Fragile Settings: A Nigerian Perspective
SYP, GHMe 2019
Globally, over 1.6 billion people live in fragile settings. These settings are usually volatile with protracted conflicts, crises, violence, disasters and a colossal amount of health inequalities. It is also well understood that 85% of the world's extremely poor and vulnerable populations such as refugees, internally displaced people, live in these fragile settings.
The large global health inequality is a hydra-headed monster that has continually reared its ugly head – in the past, present and with less than half of the target of health-related sustainable development goals unachieved, including maternal and child health, the 2030 SDG agenda may be more far fetched than we would like to believe.
Source: Relief International
Several policies and initiatives have been documented towards addressing fragile and vulnerable settings in regions most affected. For instance, the Global Strategy for Women's and Children's Health focuses on the time when women and children are most vulnerable (pregnancy and childbirth) and recognizes mothers and children as integral to progressing on all development goals. Furthermore, the need to accelerate innovative programming towards driving sustainable development goals of good health and wellbeing across fragile settings has been well documented in The Accelerator Discussion Frame. Additionally, the “Global Action Plan for Healthy lives and Wellbeing for All” is an initiative jointly carried out by 12 global health organizations, for the sole purpose of accelerating progress towards the health-related targets of the 2030 Agenda for Sustainable Development.
The Global Action Plan focuses on seven cross-cutting accelerator areas:
· Sustainable financing
· Primary health care
· Community and civil society engagement
· Health determinants
· Research and development along with innovation and access
· Data and digital health
· Innovative programming in fragile and vulnerable states and for outbreak responses.
In September 2019, the Global Action Plan launched its third phase of mobilizing countries and accelerating progress on health-related SDGs.
Fragility, Conflict, Violence (FCV) in Nigeria
Since 2010, Nigeria has been plagued with rising FCV with the worst hit in the 3 zones (North-East, North-Central, and South-South). Causes range from Boko Haram – a terror group, disputes to access land and resources, criminals, and cultism among other issues. Consequences such as the unabating insecurity and crippled transportation has negatively impacted the health system of the aforementioned zones in Nigeria. The statistics on the health-related sustainable development goals are also underwhelming. For instance, maternal death is 814 per 100,000 live births and the under-five mortality rate is 104 per 1,000 live births (World Health Statistics, 2018). Unfortunately, this may help explain why Nigeria is found at the 164th position of 195 countries rated in achieving health-related sustainable development goals (Global Health Metrics, 2019).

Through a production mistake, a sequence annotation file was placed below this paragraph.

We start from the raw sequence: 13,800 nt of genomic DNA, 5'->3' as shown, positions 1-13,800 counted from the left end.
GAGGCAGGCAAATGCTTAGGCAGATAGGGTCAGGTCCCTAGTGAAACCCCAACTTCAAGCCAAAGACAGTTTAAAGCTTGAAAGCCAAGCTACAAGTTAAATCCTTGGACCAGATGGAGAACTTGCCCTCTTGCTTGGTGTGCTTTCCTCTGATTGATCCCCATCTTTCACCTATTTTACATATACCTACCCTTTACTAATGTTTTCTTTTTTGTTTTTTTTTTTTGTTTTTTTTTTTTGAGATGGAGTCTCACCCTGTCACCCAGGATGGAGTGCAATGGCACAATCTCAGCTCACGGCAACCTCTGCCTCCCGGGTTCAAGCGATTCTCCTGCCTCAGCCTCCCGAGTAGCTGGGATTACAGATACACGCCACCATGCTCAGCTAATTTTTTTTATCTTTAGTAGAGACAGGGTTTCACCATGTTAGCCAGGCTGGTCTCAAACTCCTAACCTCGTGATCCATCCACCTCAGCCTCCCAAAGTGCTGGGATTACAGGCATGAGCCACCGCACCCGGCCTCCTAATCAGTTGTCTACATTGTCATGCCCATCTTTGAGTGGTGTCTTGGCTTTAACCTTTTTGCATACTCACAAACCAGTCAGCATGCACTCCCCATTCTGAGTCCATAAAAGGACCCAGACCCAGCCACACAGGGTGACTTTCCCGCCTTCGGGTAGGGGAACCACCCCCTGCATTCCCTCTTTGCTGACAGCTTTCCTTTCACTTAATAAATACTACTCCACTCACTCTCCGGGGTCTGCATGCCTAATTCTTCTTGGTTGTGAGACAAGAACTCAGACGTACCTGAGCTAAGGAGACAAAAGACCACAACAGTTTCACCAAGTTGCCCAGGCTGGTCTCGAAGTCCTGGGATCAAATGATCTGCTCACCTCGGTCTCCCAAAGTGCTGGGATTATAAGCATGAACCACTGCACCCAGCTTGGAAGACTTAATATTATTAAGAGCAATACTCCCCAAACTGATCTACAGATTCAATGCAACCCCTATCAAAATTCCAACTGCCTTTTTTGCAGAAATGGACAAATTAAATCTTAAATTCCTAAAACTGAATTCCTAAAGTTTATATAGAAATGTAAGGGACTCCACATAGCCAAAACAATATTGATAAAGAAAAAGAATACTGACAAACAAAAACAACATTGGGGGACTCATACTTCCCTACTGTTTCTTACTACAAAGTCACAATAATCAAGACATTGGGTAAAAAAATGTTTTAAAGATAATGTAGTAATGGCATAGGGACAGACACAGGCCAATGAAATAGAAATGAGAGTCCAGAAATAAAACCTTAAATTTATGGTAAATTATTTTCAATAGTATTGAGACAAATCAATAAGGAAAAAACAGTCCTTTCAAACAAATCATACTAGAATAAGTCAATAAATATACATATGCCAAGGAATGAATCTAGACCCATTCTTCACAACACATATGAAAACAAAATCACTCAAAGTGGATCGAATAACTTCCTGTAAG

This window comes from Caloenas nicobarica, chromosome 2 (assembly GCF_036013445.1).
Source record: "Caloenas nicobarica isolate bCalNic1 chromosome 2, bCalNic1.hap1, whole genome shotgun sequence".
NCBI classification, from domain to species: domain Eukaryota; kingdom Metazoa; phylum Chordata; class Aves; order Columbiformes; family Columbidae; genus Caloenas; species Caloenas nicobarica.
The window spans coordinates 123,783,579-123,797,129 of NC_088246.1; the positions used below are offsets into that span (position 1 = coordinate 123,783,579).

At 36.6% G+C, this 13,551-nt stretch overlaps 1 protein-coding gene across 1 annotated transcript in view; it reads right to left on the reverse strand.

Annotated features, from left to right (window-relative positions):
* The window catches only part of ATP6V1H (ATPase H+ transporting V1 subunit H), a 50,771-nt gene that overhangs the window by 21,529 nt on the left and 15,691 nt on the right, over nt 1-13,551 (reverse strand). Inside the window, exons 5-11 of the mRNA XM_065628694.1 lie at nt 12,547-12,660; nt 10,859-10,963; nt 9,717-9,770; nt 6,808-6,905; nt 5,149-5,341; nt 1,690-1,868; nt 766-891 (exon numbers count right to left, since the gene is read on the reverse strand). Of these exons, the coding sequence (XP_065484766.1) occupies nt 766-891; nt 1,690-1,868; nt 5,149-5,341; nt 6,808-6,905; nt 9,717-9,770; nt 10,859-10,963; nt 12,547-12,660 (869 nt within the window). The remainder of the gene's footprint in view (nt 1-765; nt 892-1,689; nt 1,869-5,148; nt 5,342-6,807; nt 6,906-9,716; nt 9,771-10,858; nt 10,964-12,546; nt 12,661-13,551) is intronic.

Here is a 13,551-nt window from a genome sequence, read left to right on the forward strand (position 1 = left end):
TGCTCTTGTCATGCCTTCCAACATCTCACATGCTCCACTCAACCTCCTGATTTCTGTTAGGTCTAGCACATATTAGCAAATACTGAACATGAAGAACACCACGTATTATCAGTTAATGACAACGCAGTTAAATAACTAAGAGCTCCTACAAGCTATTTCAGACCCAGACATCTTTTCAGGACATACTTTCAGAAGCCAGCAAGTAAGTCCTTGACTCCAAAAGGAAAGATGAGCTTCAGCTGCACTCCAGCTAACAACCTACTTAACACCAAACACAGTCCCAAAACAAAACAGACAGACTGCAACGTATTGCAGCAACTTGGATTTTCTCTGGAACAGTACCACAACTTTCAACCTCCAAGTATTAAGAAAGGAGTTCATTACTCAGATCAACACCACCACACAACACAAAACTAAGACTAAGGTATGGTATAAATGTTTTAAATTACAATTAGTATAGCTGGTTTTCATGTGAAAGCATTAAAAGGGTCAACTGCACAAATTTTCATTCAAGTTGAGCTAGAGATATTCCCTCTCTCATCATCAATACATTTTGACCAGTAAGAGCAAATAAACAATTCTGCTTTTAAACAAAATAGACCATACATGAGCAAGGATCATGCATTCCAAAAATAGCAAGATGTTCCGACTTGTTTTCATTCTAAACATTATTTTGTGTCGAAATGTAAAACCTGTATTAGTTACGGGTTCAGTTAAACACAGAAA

Understanding the weaknesses of health systems and how systems strengthening strategies may address these weaknesses must remain a core component of any approach to secure improvements in population health. Challenges of health delivery in fragile areas of Nigeria include insecurity, migration of people, restricted supplies of drugs and consumables, financial barriers as well as physical barriers in accessing health services. Working on cost-effective strategies to address these challenges is necessary to address fragility and the root causes.
Source: The Guardian
The role of an emerging Global Health Professional
As a Student and Young Professional who has participated in the 2019 Global Health Mentorship (GHMe) Program, it became clear to me that moving towards Universal Health Coverage (UHC) is a passion of mine and could be a reality in Nigeria with focused efforts and strategies.
Under the mentoring of Dr. Weyinmi Erikowa-Orighoye, my GHMe focus area was on maternal and child health. I firmly believe that prioritizing care for marginalised women within the reproductive age bracket (15-45 years) and also children is a vital stepping block towards health improvements. I aspire to strengthen Nigerian health systems by becoming involved in innovative and evidence based maternal and child health intervention projects tailored to the Nigerian environment and strengthening my advocacy skills. Scientific knowledge of Global Health and deeper comprehension of culture and eliminating barriers to essential knowledge and services are paramount for me in my quest to reduce fragility and improve UHC in Nigeria.
The WHO health system framework focuses on 6 building blocks - service delivery, health workforce, health information systems, access to essential medicines, financing and leadership or governance. The ability to integrate these effectively into the Nigerian health system would increase our chances of achieving more equitable and sustainable improvements across health services and ultimately better health outcomes in the population.
From the GHMe program to an aspiring Global Health practitioner, I intend to continue to shape my skill set and focus my efforts on these building blocks so that I can be part of a shift towards enhanced health systems in fragile settings, particularly being able to strengthen and positively impact my home country of Nigeria. By curtailing fragility, conflict and violence, I hope to be a part of creating a new reality where ultimately no one is left behind.
Source: Peace Direct
Thank you to Yunus Dosonmu for your reflective blog post. For any inquiries related to GHMe Blog submissions, please contact Online Content Coordinator Angelika Wilberg: email@example.com